Tackling fresh invasive species threat must be a government priority

Today marks the start of Invasives Week, which aims to raise awareness of the huge problem of invasive non-native species like the American Signal crayfish.

During Invasives Week conservation organisations led by Wildlife & Countryside Link will be pressing the UK government to do more to work alongside other European Union member states to prevent the spread of invasive species across the continent.

According to Dr David Bullock, Head of Nature Conservation, invasive species are a growing problem for the National Trust.

“Dealing with invasive species at our places costs the National Trust thousands of pounds every year. As a conservation charity looking after 250,000 hectares of countryside, 775 miles of coastline and hundreds of ponds, lakes and rivers, we’re very aware of the impact of invasive species on our native wildlife.”

Attempts to control invasive species at National Trust have met with varying success:

  • On the River Allen, which runs through Kingston Lacy, east Dorset, the plague carried by the American signal crayfish has wiped out the native White-clawed crayfish. Thousands of the native crayfish were recorded just two years ago. After an extensive search last year only 5 native crayfish were found.
  • On Lundy Island, in the Bristol Channel, we’ve been working with partners RSPB, Natural England and Landmark Trust since 2002 to boost the island’s dwindling numbers of rare Manx shearwaters on the island by eradicating the rats that ate the seabirds’ eggs and chicks. Almost 15 years later Manx shearwater are thriving on Lundy, with thousands of pairs breeding on the island every year.

Continuing to keep places like Lundy free of invasive non-native predators is vital, warns David Bullock.

“Off the UK’s coasts there are thousands of islands on which seabirds breed. The spectacle of huge colonies of Manx shearwaters and other species is only possible because the islands are free from invasive non-native predators. It is vital that we ensure that rats do not get to seabird islands, and that if they do we remove them.

“This week we’ve joined the call for the UK government to do even more to work with other EU countries to tighten up existing regulations to prevent invasive species from areas such as the Ponto Caspian in eastern Europe reaching our shores.”

More information can be found on the National Trust Places blog about the impact of invasive non-native species at our properties and details of how the UK government can work alongside other EU nations to develop a Member State list of species of concern to prevent invasive species from other European nations arriving in the UK.

Details about Invasives Week can be found at www.nonnativespecies.org/invasivespeciesweek

Slowing the flow of water as it leaves the hills

Over the last few winters we’ve seen the impact of major flooding on communities and the landscapes across the UK. Nigel Hester, project manager at the National Trust, reflects on some of the lessons from a major flood demonstration project in north Somerset:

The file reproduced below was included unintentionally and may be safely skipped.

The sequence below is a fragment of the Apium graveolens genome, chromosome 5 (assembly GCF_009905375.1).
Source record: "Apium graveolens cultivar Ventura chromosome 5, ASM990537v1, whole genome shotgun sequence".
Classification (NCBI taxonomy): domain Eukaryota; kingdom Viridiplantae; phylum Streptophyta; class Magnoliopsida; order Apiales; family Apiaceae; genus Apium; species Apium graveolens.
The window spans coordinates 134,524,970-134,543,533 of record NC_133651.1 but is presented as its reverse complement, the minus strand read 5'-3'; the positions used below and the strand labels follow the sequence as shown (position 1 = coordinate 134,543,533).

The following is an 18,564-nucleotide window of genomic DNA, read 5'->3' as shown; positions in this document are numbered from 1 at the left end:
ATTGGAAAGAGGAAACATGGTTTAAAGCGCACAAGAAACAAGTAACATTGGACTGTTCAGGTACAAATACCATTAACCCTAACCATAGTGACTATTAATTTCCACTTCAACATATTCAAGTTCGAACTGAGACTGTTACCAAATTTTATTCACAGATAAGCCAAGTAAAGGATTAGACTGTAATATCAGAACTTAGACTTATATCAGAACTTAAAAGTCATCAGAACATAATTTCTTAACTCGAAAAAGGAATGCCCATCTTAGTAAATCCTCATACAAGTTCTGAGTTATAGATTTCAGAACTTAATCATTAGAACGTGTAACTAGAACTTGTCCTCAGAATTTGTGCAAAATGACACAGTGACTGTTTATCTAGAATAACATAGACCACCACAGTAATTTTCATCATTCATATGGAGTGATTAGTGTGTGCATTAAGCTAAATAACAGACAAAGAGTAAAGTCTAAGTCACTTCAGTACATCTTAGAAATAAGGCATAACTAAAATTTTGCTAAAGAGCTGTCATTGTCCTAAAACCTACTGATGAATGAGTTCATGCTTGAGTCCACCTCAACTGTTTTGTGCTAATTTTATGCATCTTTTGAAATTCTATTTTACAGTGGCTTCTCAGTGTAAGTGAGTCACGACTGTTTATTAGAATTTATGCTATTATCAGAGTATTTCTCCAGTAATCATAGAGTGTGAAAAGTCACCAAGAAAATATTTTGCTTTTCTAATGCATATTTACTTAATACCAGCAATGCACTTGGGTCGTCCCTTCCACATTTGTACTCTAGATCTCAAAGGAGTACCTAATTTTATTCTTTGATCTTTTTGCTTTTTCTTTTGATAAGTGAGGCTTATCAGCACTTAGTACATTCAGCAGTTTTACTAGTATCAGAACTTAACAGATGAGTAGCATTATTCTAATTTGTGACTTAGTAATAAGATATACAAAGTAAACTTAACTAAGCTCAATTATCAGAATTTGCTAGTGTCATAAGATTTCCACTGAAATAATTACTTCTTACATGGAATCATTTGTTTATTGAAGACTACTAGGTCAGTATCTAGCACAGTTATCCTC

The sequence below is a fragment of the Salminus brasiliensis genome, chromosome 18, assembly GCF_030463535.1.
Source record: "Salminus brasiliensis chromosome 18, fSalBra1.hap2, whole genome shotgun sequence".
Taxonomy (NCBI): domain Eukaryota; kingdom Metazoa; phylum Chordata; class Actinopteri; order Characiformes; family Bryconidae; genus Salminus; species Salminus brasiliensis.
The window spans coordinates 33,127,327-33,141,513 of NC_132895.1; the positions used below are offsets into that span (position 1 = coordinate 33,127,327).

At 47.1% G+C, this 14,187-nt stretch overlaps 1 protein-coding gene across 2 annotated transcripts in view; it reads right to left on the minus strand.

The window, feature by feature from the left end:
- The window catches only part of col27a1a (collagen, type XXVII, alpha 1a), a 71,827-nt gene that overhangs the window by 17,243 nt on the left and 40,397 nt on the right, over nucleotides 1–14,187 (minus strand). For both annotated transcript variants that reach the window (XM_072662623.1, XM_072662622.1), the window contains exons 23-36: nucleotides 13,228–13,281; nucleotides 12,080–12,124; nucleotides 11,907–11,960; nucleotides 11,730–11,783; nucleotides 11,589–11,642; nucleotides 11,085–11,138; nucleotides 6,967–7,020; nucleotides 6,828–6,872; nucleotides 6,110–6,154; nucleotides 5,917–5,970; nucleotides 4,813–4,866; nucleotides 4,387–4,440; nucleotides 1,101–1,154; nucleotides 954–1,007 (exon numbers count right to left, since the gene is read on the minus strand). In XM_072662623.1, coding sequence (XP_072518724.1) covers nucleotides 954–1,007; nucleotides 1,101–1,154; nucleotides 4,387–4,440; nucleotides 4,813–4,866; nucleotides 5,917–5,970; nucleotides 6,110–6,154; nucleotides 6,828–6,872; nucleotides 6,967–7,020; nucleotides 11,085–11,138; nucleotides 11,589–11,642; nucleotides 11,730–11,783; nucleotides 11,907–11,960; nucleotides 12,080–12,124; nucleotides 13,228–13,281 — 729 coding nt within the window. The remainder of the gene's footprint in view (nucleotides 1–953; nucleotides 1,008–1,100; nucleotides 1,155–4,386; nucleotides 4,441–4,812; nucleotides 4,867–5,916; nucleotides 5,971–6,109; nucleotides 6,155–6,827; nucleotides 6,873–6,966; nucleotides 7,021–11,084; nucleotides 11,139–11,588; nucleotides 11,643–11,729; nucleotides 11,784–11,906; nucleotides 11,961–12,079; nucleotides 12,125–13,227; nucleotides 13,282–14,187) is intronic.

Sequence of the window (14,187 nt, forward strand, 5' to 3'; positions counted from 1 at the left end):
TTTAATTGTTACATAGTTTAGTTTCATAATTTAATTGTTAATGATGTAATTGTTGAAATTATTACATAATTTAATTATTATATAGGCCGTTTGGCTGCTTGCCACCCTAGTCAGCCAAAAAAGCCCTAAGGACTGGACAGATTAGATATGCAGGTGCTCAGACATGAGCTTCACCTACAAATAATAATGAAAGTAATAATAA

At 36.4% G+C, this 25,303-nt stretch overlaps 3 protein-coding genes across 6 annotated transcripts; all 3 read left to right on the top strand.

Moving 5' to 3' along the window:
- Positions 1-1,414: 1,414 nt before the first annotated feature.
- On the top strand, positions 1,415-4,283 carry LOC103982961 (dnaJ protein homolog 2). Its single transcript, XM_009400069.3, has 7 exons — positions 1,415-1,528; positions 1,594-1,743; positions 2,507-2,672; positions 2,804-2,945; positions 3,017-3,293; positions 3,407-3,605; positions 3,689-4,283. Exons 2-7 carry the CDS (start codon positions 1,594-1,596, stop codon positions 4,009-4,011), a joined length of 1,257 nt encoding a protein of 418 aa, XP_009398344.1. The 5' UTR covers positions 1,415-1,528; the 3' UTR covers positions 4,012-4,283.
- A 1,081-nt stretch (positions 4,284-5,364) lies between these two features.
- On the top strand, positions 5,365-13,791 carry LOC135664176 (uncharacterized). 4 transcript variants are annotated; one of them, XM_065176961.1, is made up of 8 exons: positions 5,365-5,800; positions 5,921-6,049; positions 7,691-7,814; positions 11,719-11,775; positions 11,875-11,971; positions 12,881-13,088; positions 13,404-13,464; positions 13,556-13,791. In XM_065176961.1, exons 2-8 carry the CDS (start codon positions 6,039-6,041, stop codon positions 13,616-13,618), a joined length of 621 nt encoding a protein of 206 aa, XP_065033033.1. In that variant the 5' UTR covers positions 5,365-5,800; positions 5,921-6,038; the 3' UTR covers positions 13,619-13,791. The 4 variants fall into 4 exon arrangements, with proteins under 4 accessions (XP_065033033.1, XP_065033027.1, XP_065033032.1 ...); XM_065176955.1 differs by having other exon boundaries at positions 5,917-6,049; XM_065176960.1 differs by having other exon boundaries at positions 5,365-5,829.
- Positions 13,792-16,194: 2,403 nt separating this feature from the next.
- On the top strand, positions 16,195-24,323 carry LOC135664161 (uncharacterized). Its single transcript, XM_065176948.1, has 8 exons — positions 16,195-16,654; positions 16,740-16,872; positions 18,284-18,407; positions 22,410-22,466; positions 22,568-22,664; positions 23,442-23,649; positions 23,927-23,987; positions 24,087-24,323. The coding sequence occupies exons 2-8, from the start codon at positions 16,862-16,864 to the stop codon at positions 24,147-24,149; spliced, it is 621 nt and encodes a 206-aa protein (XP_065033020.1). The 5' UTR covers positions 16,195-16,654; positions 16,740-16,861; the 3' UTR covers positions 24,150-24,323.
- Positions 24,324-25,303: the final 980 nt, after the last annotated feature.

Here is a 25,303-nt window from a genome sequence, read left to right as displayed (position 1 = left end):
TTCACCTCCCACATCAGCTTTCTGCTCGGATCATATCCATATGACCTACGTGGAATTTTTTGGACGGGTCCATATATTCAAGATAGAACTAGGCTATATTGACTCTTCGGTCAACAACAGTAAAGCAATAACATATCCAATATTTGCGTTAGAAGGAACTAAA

The weather this winter has been characterised by a series of storms battering the UK with gales, mountainous seas and record amounts of rainfall, causing misery, damage and disruption to homes, businesses, infrastructure and the landscape.

 

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Water flowing through the village of Allerford on the River Aller; one of two villages that have been at risk of flooding as the waters head down from the hills of Exmoor

In recent years, there has been a shift in focus in flood risk management recognising that, in addition to conventional flood measures, more can be achieved by allowing the land to function more naturally. This natural flood management is at the core of an exciting demonstration flood project at the National Trust’s Holnicote Estate in Exmoor.

The project, core funded by Defra, has been running for 6 years and shows how working with nature, introducing some careful natural flood management interventions, and working in partnership, can contribute to reducing local flood risk and, importantly, provide a range of other benefits for the environment and local communities.

The target area for the work is based on the whole catchment approach, working from source of the rivers Horner and Aller high on Exmoor down to the Bristol Channel, using natural features to slow down or store flood water before it reaches the downstream villages of Allerford and Bossington.

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One of the bunds, helping to store the water when the river levels rise, helping to reduce the risk of flooding in the villages of Allerford and Bossington

Since 2011 a range of natural flood management measures have been undertaken including moorland drainage interventions, woody debris dams, woodland creation, leaky weirs and flood storage areas on the floodplain.